Championships and accomplishments


  1. ^ " - The World's Largest Wrestling Database". Retrieved 2020-10-26.
  2. ^ "Dwight Furnas Obituary". Retrieved 2022-05-17.
  3. ^ a b c "Doug Furnas profile". Online World of Wrestling. Archived from the original on 2016-12-06.
  4. ^ a b c "GoVolsXtra, University of Tennessee sports coverage". Knoxville News Sentinel.
  5. ^ a b c "Doug Furnas Dies In His Sleep". Slam! Wrestling. March 3, 2012. Archived from the original on July 14, 2012. Retrieved 5 March 2012.((cite web)): CS1 maint: unfit URL (link)
  6. ^ a b c d e f "Doug Furnas- The greatest strength athlete you've likely never heard of… by Marty Gallagher" (PDF).
  7. ^ Michael Soong. "All time historical power lifting records". Archived from the original on 2007-08-08. Retrieved 2007-04-05.
  8. ^ "Five Phase Mastery Progressive Resistance Training". Iron Company.
  9. ^ "March 26, 2012 Observer Newsletter: Two week WrestleMania countdown, full story on WWE developmental panic, massive Furnas bio, another Friday night ratings disaster, TNA Victory Road, so much more, double issue week". Wrestling Observer Newsletter. March 26, 2012.
  10. ^ "Men's collegiate National Records" (PDF). Archived from the original (PDF) on 2006-12-13. Retrieved 2007-04-05.
  11. ^ a b "AJPW All Asia Tag Team Championship official title history" (in Japanese). Archived from the original on 2007-08-11. Retrieved 2007-08-29.
  12. ^ "AJPW All Asia Tag Team Championship title history". Retrieved 2007-08-29.
  13. ^ Forbes, Chris (January 3, 2003). "5 Yrs Ago: ECW Arena Report - Storm, Lynn, Snow, RVD, Dudleys". Pro Wrestling Torch. Retrieved 2012-09-22.
  14. ^ Powell, Jason (January 6, 2003). "5 Yrs Ago: ECW - Storm & Candido win titles, Dudleys, Tazz, Snow". Pro Wrestling Torch. Retrieved 2012-09-22.
  15. ^ Powell, Jason (January 28, 2003). "5 Yrs Ago: ECW - Snow, Dreamer, Taz, RVD, Nicole Bass". Pro Wrestling Torch. Retrieved 2012-09-22.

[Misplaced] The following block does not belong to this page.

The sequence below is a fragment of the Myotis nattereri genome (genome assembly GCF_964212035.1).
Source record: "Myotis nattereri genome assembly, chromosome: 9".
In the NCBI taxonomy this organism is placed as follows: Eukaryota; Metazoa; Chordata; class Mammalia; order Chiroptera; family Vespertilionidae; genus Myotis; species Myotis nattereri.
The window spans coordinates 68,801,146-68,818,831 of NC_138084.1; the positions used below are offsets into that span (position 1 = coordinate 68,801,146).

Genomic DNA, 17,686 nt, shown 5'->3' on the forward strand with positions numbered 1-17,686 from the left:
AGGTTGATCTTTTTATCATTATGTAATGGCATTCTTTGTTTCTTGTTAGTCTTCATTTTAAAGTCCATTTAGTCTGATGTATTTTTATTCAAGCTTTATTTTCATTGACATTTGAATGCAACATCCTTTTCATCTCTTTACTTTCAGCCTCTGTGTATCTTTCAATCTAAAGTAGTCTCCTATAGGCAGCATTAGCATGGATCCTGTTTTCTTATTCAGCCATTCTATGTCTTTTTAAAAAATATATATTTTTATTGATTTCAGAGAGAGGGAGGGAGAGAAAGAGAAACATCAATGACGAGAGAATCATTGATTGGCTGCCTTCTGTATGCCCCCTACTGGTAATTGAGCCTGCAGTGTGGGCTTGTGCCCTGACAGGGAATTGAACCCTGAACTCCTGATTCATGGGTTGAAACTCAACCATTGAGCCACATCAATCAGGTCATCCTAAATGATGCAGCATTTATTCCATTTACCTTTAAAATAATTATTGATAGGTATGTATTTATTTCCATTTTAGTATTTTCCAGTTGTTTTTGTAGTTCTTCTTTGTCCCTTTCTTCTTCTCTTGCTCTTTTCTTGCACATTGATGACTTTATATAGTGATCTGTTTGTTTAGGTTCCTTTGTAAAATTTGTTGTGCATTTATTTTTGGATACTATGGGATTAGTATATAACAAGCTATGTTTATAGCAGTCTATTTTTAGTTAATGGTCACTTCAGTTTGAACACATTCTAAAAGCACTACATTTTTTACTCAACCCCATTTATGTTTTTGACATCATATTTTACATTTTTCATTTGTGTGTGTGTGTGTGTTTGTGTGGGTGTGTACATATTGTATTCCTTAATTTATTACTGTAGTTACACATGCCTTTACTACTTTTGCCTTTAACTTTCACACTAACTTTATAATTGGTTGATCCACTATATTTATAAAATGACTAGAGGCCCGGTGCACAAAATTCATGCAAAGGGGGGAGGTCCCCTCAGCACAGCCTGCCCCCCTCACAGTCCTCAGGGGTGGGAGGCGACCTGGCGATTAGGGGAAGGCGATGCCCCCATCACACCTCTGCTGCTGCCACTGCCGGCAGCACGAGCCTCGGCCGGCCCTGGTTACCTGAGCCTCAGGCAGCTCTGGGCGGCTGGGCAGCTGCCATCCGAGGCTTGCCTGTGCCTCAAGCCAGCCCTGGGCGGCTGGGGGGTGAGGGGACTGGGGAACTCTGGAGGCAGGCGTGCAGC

16. ^ Powell, Jason (May 4, 2003). "Lynn, Snow, Heyman, Storm, Tazz, RVD - ECW TV 5 Yrs Ago". Pro Wrestling Torch. Retrieved 2012-09-22.
  17. ^ a b c "ECW Tag History". World Wrestling Entertainment. Retrieved 2009-11-11.
  18. ^ Meltzer, Dave, Wrestling Observer, March 12, 2012, pg. 1: "Furnas was found dead on Friday morning at 10:16 a.m. according to the Pina County Medical Examiner's office. His body had been badly decomposed by the time it was found, to the point that the examiner's could not even estimate when he actually died. Furnas was a supporter of the Sports Legacy Institute, and had signed to donate his brain after death because of the belief that the number of concussions he had suffered between football and pro wrestling may have caused the Parkinson's Disease that he had suffered with for the past several years. Decomposition had set in top the point that examination of any of his organs would not be possible.""
  19. ^ Oliver, Greg (March 6, 2012). "Cause of death for Doug Furnas revealed". Slam! Wrestling. Archived from the original on July 15, 2012. Retrieved 6 March 2012.((cite web)): CS1 maint: unfit URL (link)
  20. ^ "Doug Furnas Reportedly Dead: Former AJPW & WWF Star Battled Parkinson's Disease". Bleacher Report. March 3, 2012. Retrieved 3 March 2012.
  21. ^ "Real World Tag League 1989 « Tournaments Database « CAGEMATCH - The Internet Wrestling Database".
  22. ^ "Real World Tag League 1991 « Tournaments Database « CAGEMATCH - The Internet Wrestling Database".
  23. ^ Pedicino, Joe; Solie, Gordon (hosts) (July 18, 1987). "Pro Wrestling This Week". Superstars of Wrestling. Atlanta, Georgia. Syndicated. WATL.
  24. ^ a b Royal Duncan & Gary Will (2000). Wrestling Title Histories (4th ed.). Archeus Communications. ISBN 0-9698161-5-4.